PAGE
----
Thursday, 22 March 2012

"Are you a real actor?"

If you're a regular reader, then you'll know that one of the things I do on a regular basis is work as an actress in an educational context.  This means doing everything from making films and being in still photographs to playing a particular character in a scripted scenario, playing a character within a specified context, or playing a role that a course participant describes on the spot.  In this last case it is usually someone with whom they work and want to practise dealing with.

The reactions that people have to this situation vary widely and are fascinating.

Earlier in the week, I was working in a different capacity with a group of executives at an organisation I've been working with regularly.  I usually remember the faces of people I've worked with before and they certainly remember me.  I recognised a particular man when he walked in the door and he confirmed that he'd previously been in a course I had facilitated and also played a particular colleague for him in a role play.

On the last day of the course this time he came up to me and asked me if I remembered playing "a particularly difficult Turkish man".  I confessed that I didn't have a specific memory and asked whether it was useful for him.  His eyes lit up and he said that he was a bit freaked out at the time because I was spookily like the difficult Turkish man.  He wanted to tell me how useful the opportunity to practise had been; he'd had the conversation he needed to have and was much better prepared as a result of our interaction.

I felt very happy.  I'm nothing like a "difficult Turkish man".  It's quite common for people to stop in the middle of one of these simulations/role plays because what they see before them is so like the person they have in mind.  This is one of the most creative aspects of this work - creating a character out of a few key pieces of behavioural information.  I've only once had someone complain that I was nothing like the person they'd described.  I'm surprised it doesn't happen more often, given what it is that we're doing.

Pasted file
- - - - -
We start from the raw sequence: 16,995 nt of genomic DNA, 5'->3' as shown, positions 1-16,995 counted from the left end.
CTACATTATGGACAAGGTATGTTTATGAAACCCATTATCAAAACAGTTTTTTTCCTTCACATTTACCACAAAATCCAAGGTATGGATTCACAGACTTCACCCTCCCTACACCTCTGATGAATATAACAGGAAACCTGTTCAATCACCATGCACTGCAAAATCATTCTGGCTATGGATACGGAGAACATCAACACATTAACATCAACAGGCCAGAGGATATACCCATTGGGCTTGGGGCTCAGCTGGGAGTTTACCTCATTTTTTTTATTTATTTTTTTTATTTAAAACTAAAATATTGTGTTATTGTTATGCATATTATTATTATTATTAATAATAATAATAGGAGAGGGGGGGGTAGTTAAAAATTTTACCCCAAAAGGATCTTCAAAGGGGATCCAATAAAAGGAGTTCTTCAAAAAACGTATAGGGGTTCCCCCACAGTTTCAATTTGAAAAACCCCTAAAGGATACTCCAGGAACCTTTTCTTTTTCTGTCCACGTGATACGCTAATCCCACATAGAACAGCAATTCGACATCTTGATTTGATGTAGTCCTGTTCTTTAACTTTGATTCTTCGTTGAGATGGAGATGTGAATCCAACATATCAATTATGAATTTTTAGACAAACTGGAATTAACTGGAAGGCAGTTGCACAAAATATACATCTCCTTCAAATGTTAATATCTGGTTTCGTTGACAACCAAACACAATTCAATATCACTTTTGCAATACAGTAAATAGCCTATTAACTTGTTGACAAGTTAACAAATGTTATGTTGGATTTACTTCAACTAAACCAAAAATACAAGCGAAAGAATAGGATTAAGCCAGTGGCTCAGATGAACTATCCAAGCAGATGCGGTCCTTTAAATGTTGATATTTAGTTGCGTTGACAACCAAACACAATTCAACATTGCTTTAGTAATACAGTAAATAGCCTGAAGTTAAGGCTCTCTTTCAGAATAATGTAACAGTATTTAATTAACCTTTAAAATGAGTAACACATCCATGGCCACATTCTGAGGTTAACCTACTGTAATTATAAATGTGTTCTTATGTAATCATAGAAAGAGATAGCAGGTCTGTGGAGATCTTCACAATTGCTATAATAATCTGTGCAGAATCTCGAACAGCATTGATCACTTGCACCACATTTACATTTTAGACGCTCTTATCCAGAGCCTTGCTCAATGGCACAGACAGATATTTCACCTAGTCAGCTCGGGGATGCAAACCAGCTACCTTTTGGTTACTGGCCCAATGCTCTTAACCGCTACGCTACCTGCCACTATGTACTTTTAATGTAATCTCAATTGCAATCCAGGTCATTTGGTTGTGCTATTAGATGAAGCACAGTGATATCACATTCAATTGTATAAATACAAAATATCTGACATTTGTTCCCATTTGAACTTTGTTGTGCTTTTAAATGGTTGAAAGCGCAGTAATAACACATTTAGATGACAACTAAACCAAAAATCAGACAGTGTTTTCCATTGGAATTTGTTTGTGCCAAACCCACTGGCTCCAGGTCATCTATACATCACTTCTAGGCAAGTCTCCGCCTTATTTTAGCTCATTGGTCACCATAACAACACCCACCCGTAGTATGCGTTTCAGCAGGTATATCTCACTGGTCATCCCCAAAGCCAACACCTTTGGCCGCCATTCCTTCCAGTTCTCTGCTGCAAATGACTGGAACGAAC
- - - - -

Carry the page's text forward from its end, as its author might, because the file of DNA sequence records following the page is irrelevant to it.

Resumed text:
Tonight I was working with a group of medical professionals who have been trained overseas and are preparing to qualify here in Australia.  I had to play a woman with anxiety, obsessive compulsive disorder and depression.  At one point I was asked about my family and whether anything had happened and I spoke about the death of my father.  The character I was playing was still grieving and as I spoke about my fictional father, tears started to well in my eyes.  I could feel the student I was working with, and the other students who were observing, look on and wonder whether what they were seeing was real.  When the scene was over they were very concerned to see that I was all right.  Naturally, I was.

In the debrief afterwards, I was asked whether I was really crying.  This is such a hard question to answer.  Physically I was crying:  there were tears in my eyes, my heart rate and breathing changed, my facial expression changed.  What I was crying for is a much harder question to answer and is one of the great mysteries and magical things about acting.

As I left for the evening, I ran into a couple of the students outside.  They wanted to know whether I was a "real actor".  I thought that was an interesting question, given what they had just been part of.  If they saw a plumber do a great job, or another doctor do a great job, I doubt they would ask whether the person was really what they seemed to be.  I don't think it was malicious; I think that good acting is a powerful and mysterious thing when you witness it in a theatre or on screen.  Imagine its power when you witness it up close and unrehearsed!  It's wonderful that this power is now being realised to provide profound and transforming educational experiences.

No comments:

Post a Comment